I saw this as I was out lunching near Harvard Square yesterday. A quick Google showed me that there’s a pretty interesting story behind this pretty interesting photo of what it turns out are the Danilov Monastery bells being repatriated to Russia.
And yeah obligatory talk about moving and recitation of where I’m going and where I’ve been. I’m in Somerville at Kate’s place. I came down to do some helper-monkey work cleaning out some rooms full of stuff here, see my Mom, see my fella and give Ola some alone-time at home to do whatever she feels like doing there. It’s hot here. Kate and I put an air conditioner in the guest room. It’s the first time I’ve ever put in a window-mounted air conditioner in my life. It was scary. Scary but successful. Now I’m hanging out until my librarian Skype conference call — I’m on the usability committee for an open source library catalog project going on in Vermont, good works — and then I’ve got a good book for the bus back.
I’m thinking about my things. Since I happily spend maybe a fifth of my life lately away from “home” (and one third of my life asleep no matter where I am) the idea of what things I need to be functional and happy has shifted dramatically. That said, I’m sentimental and like having boxes of old letters and keepsakes around me. So, thinking about moving in to a new place, where I can arrange all the stuff and where I have to carry all my things up a long flight of stairs (or get someone to do it for me) has been a reflective time. I enjoyed this book review at Kevin Kelly’s site of the book It’s All Too Much which takes a step beyond just helping you declutter and organize and actually talks about quality of life issues and maintaining them with fewer things. Kevin quotes the intro by Merlin Mann, humorist pundit to techie people roughly my age, which has the little points that I’m taking away.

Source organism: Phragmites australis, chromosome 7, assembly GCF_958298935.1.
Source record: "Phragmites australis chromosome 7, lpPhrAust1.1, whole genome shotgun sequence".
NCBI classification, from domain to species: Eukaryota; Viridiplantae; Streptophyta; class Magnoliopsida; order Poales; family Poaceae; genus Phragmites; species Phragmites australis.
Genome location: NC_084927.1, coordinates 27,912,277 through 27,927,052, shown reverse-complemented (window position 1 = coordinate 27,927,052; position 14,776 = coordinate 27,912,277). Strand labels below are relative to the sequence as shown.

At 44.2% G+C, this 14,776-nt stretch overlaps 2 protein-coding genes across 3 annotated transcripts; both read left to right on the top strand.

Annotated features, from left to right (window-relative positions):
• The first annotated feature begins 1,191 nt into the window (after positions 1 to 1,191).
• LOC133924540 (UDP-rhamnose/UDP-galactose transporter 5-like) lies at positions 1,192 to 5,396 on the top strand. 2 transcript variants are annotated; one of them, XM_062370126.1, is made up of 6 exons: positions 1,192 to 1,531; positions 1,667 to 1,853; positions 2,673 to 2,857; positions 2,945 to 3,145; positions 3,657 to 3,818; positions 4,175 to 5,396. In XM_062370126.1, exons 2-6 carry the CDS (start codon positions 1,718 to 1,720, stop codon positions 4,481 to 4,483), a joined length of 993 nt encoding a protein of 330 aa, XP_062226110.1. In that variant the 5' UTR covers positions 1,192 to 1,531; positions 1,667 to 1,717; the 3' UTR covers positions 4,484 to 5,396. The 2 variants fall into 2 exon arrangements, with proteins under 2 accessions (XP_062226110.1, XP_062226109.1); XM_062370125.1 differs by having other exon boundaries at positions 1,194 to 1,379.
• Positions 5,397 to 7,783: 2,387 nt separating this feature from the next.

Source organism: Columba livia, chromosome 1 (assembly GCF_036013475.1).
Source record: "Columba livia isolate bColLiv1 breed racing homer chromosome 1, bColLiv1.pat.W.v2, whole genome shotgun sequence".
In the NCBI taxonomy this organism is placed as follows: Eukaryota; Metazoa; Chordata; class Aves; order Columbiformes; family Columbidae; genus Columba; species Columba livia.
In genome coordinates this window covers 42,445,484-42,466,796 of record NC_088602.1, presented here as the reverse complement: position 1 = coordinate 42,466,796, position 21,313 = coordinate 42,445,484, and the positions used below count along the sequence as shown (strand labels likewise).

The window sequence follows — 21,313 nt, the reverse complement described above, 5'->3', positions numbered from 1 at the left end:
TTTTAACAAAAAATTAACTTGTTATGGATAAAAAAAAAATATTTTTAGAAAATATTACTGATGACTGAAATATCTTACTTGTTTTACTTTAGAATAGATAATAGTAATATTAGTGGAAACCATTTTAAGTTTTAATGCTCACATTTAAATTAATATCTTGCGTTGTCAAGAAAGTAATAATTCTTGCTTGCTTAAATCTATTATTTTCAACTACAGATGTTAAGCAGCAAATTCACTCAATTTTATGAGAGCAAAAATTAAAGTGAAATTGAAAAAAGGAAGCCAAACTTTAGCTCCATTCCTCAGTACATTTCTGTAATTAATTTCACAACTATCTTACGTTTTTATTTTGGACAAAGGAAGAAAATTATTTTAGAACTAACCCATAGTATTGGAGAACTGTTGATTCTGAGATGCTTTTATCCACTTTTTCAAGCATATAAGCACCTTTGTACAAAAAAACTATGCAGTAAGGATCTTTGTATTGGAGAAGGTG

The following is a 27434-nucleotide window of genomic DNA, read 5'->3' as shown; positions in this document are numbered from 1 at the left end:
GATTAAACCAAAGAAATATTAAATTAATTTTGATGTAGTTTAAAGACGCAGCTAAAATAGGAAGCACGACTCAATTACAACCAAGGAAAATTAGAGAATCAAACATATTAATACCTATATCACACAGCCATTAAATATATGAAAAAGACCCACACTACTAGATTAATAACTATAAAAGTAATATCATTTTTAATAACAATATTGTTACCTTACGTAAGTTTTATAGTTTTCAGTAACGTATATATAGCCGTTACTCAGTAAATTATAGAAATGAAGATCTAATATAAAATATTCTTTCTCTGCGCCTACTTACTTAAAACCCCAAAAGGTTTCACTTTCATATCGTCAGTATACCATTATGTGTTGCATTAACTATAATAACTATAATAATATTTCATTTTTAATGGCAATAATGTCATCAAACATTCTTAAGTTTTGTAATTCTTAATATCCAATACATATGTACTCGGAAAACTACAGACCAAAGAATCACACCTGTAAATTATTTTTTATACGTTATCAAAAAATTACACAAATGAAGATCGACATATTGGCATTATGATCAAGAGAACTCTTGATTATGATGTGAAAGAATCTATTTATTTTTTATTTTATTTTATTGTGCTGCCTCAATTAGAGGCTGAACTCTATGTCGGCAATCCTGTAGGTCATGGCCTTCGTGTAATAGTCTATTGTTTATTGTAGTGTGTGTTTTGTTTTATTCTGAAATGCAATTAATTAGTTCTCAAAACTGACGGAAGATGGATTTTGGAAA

The biggest change in attitude this book made in my life was to teach me not to generate false relevance by “organizing” stuff I don’t want or will never need. Organization is what you do to stuff that you need, want, or love – it’s not what you do to get useless stuff out of sight or to manufacture makebelieve meaning. For me, this is about the opposite of organizing; it means disinterring every sarcophagus of crap in my house and, item by item, evaluating whether it’s making my family’s life better today. And if some heirloom really is precious to me, can I find a better home for it than a shelf in the back of my garage?
The guideline I always heard for whether to keep or toss old clothes was whether you loved it, wore it or it looked awesome on you. If any of those things were true, keep it. I generally don’t have a lot of trouble with “make believe meaning” wrapped up in my things but I may have a bit of a fetish problem with books and possibly t-shirts. And there’s my coin collection which I enjoy but rarely play with. It’s heavy.
I enjoyed cleaning up Kate’s crazy full-of-junk room upstairs. It was two hours of my life that saved her multiple hours of worrying/thinking/stressing about not doing it. Time well spent. If I was considering a career change I’d dredge out people’s shamehole rooms for a living. You can wear whatever you want, listen to your favorite music and people are always incredibly grateful for something that doesn’t seem at all like work to me. Coming home to a place that doesn’t itself seem like a decluttering project in process (soon, soon) is my goal for the next three-ish weeks.